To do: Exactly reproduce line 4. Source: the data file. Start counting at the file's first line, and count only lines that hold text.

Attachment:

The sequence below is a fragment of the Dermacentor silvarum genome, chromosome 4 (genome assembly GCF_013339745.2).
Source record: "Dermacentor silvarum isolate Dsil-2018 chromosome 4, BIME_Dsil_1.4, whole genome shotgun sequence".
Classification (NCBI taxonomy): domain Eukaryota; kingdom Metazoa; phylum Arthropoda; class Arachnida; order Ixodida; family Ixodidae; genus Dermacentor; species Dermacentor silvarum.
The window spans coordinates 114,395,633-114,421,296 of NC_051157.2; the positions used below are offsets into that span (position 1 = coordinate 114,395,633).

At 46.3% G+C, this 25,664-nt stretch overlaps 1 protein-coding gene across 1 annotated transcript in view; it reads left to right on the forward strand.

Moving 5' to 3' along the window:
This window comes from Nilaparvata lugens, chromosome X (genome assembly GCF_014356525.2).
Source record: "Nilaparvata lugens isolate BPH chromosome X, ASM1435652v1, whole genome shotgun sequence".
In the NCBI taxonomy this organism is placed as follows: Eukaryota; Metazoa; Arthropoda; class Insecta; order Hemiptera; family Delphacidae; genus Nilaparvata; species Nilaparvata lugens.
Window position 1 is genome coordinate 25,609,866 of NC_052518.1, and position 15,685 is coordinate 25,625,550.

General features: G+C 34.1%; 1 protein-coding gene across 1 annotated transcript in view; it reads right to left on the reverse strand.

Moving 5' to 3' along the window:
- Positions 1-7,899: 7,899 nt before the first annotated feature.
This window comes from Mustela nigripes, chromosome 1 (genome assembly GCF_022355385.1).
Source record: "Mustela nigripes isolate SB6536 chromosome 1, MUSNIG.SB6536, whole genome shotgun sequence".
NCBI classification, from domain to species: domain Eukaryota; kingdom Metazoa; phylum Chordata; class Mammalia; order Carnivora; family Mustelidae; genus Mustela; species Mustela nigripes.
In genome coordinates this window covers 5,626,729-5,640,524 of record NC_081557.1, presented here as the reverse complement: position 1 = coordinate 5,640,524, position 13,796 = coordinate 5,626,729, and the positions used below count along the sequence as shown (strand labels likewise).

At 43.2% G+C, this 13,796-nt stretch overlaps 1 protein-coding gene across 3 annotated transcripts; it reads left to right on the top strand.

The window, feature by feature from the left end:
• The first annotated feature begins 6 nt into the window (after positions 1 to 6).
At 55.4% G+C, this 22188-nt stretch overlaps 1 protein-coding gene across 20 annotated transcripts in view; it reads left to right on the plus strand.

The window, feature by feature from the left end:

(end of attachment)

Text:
The window spans coordinates 114,395,633-114,421,296 of NC_051157.2; the positions used below are offsets into that span (position 1 = coordinate 114,395,633).